The actual number of deaths linked to dementia may be about three times greater than what is reported on U.S. death certificates, according to a recent NIA-supported study. The findings were published online August 24, 2020, in JAMA Neurology.
Previous studies have established that doctors and medical examiners may be underreporting Alzheimer’s disease and related dementias as an underlying cause of death on death certificates. To investigate whether the impact from the underreporting was substantial, a research team led by investigators at Boston University compared dementia-related deaths determined by a nationally representative study to what is reported on death certificates. The researchers also calculated deaths related to cognitive impairment because about one-third of people with cognitive impairment develop dementia within five years.
The cohort analysis from the NIA-funded Health and Retirement Study (HRS) included more than 4,300 women and nearly 3,000 men who were 70 to 99 years old in 2000. The HRS is a large, nationally representative study that surveys up to 26,000 U.S. adults over the age of 50 every two years. HRS data includes validated measures of cognitive status and tracks participants from the community into nursing homes. For participants who can no longer complete the survey, the data is collected by a proxy informant, often the person’s spouse or adult child. Overall, about 14% of the participants in the recent cohort analysis had dementia, and an additional 25% had cognitive impairment without dementia. Of those who died during the study period, the proportion of dementia (22%) and cognitive impairment without dementia (29%) was higher.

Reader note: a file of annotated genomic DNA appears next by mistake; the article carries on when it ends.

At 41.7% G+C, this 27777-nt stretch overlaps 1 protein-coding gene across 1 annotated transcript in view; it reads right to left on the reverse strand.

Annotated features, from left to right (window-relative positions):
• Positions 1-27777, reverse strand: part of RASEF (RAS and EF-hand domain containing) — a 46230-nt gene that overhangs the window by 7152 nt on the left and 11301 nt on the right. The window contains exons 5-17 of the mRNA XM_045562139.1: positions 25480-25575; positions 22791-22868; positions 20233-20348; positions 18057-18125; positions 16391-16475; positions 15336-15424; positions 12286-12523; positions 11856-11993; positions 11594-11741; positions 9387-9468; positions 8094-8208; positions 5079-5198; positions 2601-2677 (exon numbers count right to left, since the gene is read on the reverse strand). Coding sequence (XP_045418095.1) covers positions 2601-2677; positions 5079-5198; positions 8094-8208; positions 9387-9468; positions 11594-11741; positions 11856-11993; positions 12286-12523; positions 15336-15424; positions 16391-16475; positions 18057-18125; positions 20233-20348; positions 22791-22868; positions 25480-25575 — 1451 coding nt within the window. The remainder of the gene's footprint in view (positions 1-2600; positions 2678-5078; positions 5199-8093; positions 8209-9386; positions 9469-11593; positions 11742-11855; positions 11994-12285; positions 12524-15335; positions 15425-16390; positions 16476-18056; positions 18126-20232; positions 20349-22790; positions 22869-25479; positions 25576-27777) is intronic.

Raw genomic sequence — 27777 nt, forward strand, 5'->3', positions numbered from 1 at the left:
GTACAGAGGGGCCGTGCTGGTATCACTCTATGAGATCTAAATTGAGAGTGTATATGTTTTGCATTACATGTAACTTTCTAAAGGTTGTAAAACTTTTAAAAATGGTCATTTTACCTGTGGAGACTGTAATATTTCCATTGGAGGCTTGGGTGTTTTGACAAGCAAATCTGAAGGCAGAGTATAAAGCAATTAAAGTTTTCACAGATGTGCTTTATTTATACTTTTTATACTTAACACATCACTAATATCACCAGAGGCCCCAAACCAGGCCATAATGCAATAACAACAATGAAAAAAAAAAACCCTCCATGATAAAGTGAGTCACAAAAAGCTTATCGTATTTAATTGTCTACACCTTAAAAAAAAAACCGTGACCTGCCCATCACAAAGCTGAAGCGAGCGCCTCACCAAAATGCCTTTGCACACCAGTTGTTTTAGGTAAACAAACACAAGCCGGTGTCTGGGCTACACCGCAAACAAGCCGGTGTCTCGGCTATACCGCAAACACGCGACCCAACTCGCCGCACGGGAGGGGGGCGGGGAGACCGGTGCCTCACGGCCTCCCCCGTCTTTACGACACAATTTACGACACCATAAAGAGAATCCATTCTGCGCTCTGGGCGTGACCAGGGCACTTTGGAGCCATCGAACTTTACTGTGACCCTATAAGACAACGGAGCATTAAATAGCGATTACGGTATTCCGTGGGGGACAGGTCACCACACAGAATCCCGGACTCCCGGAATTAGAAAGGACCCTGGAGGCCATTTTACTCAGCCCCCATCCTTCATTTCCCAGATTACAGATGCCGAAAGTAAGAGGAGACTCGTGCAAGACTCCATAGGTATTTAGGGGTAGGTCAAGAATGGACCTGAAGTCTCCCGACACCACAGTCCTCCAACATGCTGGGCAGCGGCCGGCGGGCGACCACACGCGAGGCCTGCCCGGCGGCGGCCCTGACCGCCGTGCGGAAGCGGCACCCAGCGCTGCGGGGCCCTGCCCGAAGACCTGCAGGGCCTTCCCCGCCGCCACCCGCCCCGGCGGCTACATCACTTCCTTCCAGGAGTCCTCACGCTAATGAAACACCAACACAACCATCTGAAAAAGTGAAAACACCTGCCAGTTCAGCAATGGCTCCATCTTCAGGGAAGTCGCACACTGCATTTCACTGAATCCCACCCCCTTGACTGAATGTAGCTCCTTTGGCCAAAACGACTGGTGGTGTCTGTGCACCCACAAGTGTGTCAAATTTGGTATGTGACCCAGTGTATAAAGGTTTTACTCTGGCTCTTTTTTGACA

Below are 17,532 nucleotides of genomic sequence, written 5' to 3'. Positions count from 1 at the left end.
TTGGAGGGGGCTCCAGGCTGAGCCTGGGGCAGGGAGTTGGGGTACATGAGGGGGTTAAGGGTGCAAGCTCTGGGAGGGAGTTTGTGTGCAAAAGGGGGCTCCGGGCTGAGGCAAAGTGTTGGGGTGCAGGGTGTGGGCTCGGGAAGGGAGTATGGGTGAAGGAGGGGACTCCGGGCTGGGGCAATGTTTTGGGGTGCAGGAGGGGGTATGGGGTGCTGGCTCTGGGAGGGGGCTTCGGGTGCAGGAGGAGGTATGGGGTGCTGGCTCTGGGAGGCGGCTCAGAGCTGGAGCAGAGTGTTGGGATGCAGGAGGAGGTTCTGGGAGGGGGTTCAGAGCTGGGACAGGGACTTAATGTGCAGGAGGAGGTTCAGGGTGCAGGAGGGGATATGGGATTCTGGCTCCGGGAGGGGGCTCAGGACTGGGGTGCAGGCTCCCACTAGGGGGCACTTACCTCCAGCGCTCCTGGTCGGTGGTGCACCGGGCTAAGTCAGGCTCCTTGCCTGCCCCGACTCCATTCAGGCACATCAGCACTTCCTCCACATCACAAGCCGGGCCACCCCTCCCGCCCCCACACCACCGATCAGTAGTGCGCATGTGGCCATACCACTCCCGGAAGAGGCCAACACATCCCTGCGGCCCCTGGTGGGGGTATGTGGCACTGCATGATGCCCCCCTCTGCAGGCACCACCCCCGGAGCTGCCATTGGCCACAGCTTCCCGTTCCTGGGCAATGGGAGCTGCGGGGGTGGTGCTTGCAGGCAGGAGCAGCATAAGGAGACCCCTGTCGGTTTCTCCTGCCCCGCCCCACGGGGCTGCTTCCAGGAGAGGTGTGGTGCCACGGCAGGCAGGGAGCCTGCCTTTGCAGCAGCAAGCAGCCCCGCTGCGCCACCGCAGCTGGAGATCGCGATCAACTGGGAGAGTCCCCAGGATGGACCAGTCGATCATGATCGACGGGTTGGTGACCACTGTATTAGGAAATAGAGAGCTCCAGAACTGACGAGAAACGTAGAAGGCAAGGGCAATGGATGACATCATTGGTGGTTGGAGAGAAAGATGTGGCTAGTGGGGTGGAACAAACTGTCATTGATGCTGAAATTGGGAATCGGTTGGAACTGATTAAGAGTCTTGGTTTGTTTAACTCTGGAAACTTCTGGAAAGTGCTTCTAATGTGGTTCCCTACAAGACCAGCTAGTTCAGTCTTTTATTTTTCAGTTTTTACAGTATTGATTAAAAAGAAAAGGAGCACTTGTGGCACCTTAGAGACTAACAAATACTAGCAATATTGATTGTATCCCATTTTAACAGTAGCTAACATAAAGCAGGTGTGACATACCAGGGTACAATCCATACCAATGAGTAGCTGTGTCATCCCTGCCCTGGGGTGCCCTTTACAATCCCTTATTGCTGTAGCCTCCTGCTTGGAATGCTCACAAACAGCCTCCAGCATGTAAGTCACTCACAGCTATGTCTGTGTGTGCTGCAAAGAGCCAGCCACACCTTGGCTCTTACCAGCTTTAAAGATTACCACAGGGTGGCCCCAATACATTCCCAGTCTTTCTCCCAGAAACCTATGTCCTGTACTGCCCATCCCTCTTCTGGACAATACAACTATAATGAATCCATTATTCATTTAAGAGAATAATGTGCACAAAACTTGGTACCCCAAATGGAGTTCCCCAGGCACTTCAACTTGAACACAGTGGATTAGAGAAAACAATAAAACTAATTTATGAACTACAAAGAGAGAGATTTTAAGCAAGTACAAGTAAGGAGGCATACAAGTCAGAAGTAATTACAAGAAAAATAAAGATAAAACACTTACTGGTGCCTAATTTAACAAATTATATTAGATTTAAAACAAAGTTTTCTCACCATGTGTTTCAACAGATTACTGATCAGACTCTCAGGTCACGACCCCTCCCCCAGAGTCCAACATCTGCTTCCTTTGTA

The HRS analysis showed that about 13.6% of deaths during 2000 to 2009 had an underlying cause of dementia. However, on death certificates, only 5% had been assigned to dementia as an underlying cause of death. The researchers concluded that death certificates may underreport dementia as the cause of death by a factor of 2.7. If cognitive impairment was added to dementia, the underreporting factor rose to 4.8.
After analyzing subgroups of participants, the team noted that underestimating dementia as a cause of death was more likely for Black and Latino participants than white participants, for men than women, and for participants who did not graduate from high school than those with more education.
At the end of life, older adults tend to have many chronic conditions, which may include dementia, making it difficult to assign any single cause of death. The results of this study suggest that dementia may be far more commonly a primary or contributing cause of death than is reported on death certificates, and dementia may be especially underreported in Black and Latino Americans, men, and those with less than a high school education. Whereas routine death records show that dementia is the third leading cause of death, it may be even more of a burden in the U.S. than realized, the study authors noted.
This research was supported by NIA grant P30AG017265.
NIA leads NIH’s systematic planning, development, and implementation of research milestones to achieve the goal of effectively treating and preventing Alzheimer’s and related dementias. This activity demonstrates efforts toward these research milestones, such as Milestone 1.D, “Develop state-of-the-art protocol for assessing dementia on large nationally representative samples.”
Stokes AC, et al. Estimates of the association of dementia with US mortality levels using linked survey and mortality records. Journal of the American Medical Association Neurology. 2020. ePub Aug. 24;e202831. doi: 10.1001/jamaneurol.2020.2831.